[Editor’s note: This is a 6-part series regarding my views and plenty of common sense on how to keep your children safe in a dangerous world. It is generally geared toward children 12 and under. I hope it helps you.]
This last Saturday we took our kids (along with nieces and nephews who ranged from age 3 to 12) to a local indoor water-park called Coco Key. Because it’s a very busy and public place I got to thinking about what I naturally do to better prepare my children for the experience. While they’re thinking about splashing around and having a blast, I’m thinking about keeping them safe, exits, and strangers! So, I thought I would share a few things that we did and what went through my mind. Obviously, most of this should be common sense for you as a parent but it never hurts to be reminded.
As with anything a good prepper does, it’s starts with planning and prevention. In this case, it’s about laying a good ground-work for your expectations of your children. Sure, you’ve probably given them the same speech a thousand times over but the one time you didn’t they’ll most certainly use that as their excuse for why they didn’t do what you expected.
As such, you should set you expectations beforehand. In our case, it was things like you’re expected to be wither another person at all times, younger kids with an adult, older kids with each other, etc. This is probably something they’ll do naturally but I like to ensure everyone understands. Some might call this the “buddy system” and is a great way to make sure each child feels responsible for the other one.
Though I didn’t bother to do so for this outing, it couldn’t hurt to have the “stranger danger” talk. Looking back, the place was VERY busy with tons of people everywhere so I probably should have said something to my boys (as well as the other kids) but I didn’t.
We also made sure the kids knew where out meet-up place was (a specific table) so that if they were to get separated then they could come back to that spot. If you have very young children then it’s probably best to teach them not to panic and run around trying to find you but that YOU will find THEM. In other words: STAY PUT! Once they get a bit older then a meet-up spot is a good idea.
It might also be wise to take a quick photo with your smartphone that day so you can describe to others what you kid looks like and, more importantly, what they’re wearing OR dress them in something that really stands out such as that bright orange shirt you bought and thought was so cute that little Jimmy just refuses to wear. 😉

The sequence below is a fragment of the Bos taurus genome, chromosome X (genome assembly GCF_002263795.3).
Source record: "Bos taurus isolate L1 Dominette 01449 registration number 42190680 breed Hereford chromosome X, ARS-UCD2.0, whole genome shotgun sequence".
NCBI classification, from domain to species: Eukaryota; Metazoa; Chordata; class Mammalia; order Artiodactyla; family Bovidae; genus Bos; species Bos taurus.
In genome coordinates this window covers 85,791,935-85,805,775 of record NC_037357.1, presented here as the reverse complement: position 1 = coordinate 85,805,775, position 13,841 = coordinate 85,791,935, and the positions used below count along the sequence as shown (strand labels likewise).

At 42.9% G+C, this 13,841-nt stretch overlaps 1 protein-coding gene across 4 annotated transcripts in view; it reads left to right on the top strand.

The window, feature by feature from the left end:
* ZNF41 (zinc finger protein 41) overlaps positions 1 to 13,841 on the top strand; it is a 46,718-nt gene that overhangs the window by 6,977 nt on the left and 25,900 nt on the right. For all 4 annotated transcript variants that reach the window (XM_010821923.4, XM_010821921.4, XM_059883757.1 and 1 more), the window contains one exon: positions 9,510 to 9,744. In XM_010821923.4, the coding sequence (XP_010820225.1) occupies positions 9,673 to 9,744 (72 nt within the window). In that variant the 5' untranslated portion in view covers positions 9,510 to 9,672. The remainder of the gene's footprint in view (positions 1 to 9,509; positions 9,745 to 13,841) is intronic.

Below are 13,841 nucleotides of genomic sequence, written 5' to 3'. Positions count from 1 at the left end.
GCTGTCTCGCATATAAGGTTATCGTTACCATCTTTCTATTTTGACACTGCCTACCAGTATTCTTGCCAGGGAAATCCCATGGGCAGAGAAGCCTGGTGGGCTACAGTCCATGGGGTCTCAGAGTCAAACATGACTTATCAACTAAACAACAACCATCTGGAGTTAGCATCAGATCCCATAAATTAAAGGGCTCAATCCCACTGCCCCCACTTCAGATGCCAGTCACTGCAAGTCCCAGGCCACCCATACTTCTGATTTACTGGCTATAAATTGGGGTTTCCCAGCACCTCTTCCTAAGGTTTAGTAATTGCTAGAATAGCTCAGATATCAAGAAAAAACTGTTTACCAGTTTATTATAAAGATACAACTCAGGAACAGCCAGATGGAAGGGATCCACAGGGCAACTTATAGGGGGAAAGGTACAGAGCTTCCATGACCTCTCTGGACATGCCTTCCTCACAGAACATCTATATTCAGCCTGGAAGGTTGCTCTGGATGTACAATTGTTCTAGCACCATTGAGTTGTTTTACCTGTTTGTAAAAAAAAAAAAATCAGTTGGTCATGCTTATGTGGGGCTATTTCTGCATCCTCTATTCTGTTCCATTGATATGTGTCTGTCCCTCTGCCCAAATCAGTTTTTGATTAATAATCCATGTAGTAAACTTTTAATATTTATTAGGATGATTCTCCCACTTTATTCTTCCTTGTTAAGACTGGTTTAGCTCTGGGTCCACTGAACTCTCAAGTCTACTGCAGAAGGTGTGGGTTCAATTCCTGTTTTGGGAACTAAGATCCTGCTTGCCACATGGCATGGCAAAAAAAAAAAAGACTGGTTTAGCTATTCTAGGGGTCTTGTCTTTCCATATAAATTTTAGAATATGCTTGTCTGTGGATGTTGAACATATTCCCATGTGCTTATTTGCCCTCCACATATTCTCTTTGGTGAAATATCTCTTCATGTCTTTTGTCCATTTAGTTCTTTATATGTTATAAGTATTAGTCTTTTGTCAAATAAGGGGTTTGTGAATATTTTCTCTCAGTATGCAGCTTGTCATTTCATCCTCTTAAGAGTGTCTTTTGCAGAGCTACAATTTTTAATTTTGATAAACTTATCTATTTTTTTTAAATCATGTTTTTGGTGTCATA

I also made sure they knew that if for some reason nobody arrived at our designated meet-up spot then they can and should got to a specific place to ask the people who worked there for help (and explain uniforms they will be wearing) and NOBODY else… not even if they offered because, while 99.9% of people are probably well-meaning, it’s the 0.01% that you can’t trust. Teach your kids the actions you want them to take.
While I’m thinking about it, I did take a moment in the beginning to point out where the exits were. I know this is something the kids probably glossed over but I feel better that they are (1) aware that there are more exits other than the main entrance that we came through and (2) recognize that if there is a real reason to get out, such as a fire, then they have the permission and expectation to get out on their own rather than to run around looking for me or another adult that was with us.
Although we didn’t have our cell phones on us (because we were swimming) it’s always wise to ensure children know at least one cell phone number that they can relay to an adult so they can contact us if it ever came to that need. Though I’ve never done so myself, I’ve heard of people actually “tagging” their children with something that contains the parent’s cell phone number such as with a luggage tag attached to a belt loop. Maybe this idea would work great for very young children.
What about leashes for your very young kids? I’ve never felt like my children were pets so I can’t say how well they work but I would imagine there’s a stage in life that they might come in handy. By the way, have you ever seen a cat on a leash before? Do a YouTube search for “cat on leash” or “cat on leash goes crazy”… it’s hilarious if you ask me.
Again, proper public safety is about setting the expectations, having the constant conversations even though you’ve done it a thousand times before, and then eventually trusting your kids to do what you expect.
If you have your own suggestions feel free to share them below…